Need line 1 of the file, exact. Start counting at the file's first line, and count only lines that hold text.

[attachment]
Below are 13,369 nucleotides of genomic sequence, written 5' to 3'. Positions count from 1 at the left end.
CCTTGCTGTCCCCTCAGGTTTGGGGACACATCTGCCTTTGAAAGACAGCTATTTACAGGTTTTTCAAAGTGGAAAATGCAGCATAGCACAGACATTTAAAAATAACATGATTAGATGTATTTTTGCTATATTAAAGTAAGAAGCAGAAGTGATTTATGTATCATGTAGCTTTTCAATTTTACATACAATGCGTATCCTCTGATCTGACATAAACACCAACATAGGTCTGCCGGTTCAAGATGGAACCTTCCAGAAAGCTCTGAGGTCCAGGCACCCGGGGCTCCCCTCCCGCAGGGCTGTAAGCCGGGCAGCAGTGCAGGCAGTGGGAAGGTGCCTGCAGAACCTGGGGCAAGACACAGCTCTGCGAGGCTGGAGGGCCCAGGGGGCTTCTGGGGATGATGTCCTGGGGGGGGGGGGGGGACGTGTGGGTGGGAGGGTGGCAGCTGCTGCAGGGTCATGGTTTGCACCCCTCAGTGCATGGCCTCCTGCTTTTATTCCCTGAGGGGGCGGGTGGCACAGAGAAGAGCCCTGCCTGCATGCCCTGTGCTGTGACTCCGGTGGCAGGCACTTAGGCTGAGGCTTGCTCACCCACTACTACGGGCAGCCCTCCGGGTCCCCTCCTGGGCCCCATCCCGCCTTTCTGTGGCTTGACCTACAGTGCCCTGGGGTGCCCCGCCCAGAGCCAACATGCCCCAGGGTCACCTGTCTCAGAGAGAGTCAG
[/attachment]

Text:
Below are 13,369 nucleotides of genomic sequence, written 5' to 3'. Positions count from 1 at the left end.